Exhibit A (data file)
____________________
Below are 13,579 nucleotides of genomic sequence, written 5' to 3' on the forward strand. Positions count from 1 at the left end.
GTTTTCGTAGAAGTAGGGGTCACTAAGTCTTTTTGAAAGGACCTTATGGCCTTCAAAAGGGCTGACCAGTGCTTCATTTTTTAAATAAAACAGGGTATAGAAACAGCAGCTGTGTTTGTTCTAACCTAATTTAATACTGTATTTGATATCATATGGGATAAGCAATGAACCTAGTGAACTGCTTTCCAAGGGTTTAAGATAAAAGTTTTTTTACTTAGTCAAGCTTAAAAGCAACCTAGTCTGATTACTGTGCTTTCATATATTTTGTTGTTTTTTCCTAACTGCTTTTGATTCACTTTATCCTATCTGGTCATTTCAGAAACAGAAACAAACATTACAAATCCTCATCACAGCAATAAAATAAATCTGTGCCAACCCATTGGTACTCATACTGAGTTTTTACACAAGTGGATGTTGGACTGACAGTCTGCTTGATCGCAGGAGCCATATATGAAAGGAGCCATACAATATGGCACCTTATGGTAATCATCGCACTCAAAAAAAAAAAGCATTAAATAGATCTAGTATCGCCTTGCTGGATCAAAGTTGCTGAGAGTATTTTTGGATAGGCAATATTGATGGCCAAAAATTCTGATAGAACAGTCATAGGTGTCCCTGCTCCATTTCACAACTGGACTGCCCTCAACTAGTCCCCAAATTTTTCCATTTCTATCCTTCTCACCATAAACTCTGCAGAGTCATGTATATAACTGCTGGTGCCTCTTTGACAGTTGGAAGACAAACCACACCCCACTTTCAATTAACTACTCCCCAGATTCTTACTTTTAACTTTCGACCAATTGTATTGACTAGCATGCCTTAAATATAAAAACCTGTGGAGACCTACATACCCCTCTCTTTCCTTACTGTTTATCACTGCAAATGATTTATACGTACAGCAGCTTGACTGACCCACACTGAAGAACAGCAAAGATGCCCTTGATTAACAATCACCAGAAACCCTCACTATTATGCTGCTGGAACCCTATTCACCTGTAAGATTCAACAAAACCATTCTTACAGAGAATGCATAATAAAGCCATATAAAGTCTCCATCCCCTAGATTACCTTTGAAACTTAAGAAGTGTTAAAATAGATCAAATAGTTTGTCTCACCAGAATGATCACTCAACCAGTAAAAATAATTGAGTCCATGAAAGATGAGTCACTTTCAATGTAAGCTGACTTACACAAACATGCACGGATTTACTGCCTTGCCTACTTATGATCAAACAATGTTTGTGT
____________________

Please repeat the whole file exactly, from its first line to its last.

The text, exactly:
Below are 13,579 nucleotides of genomic sequence, written 5' to 3' on the forward strand. Positions count from 1 at the left end.
GTTTTCGTAGAAGTAGGGGTCACTAAGTCTTTTTGAAAGGACCTTATGGCCTTCAAAAGGGCTGACCAGTGCTTCATTTTTTAAATAAAACAGGGTATAGAAACAGCAGCTGTGTTTGTTCTAACCTAATTTAATACTGTATTTGATATCATATGGGATAAGCAATGAACCTAGTGAACTGCTTTCCAAGGGTTTAAGATAAAAGTTTTTTTACTTAGTCAAGCTTAAAAGCAACCTAGTCTGATTACTGTGCTTTCATATATTTTGTTGTTTTTTCCTAACTGCTTTTGATTCACTTTATCCTATCTGGTCATTTCAGAAACAGAAACAAACATTACAAATCCTCATCACAGCAATAAAATAAATCTGTGCCAACCCATTGGTACTCATACTGAGTTTTTACACAAGTGGATGTTGGACTGACAGTCTGCTTGATCGCAGGAGCCATATATGAAAGGAGCCATACAATATGGCACCTTATGGTAATCATCGCACTCAAAAAAAAAAAGCATTAAATAGATCTAGTATCGCCTTGCTGGATCAAAGTTGCTGAGAGTATTTTTGGATAGGCAATATTGATGGCCAAAAATTCTGATAGAACAGTCATAGGTGTCCCTGCTCCATTTCACAACTGGACTGCCCTCAACTAGTCCCCAAATTTTTCCATTTCTATCCTTCTCACCATAAACTCTGCAGAGTCATGTATATAACTGCTGGTGCCTCTTTGACAGTTGGAAGACAAACCACACCCCACTTTCAATTAACTACTCCCCAGATTCTTACTTTTAACTTTCGACCAATTGTATTGACTAGCATGCCTTAAATATAAAAACCTGTGGAGACCTACATACCCCTCTCTTTCCTTACTGTTTATCACTGCAAATGATTTATACGTACAGCAGCTTGACTGACCCACACTGAAGAACAGCAAAGATGCCCTTGATTAACAATCACCAGAAACCCTCACTATTATGCTGCTGGAACCCTATTCACCTGTAAGATTCAACAAAACCATTCTTACAGAGAATGCATAATAAAGCCATATAAAGTCTCCATCCCCTAGATTACCTTTGAAACTTAAGAAGTGTTAAAATAGATCAAATAGTTTGTCTCACCAGAATGATCACTCAACCAGTAAAAATAATTGAGTCCATGAAAGATGAGTCACTTTCAATGTAAGCTGACTTACACAAACATGCACGGATTTACTGCCTTGCCTACTTATGATCAAACAATGTTTGTGT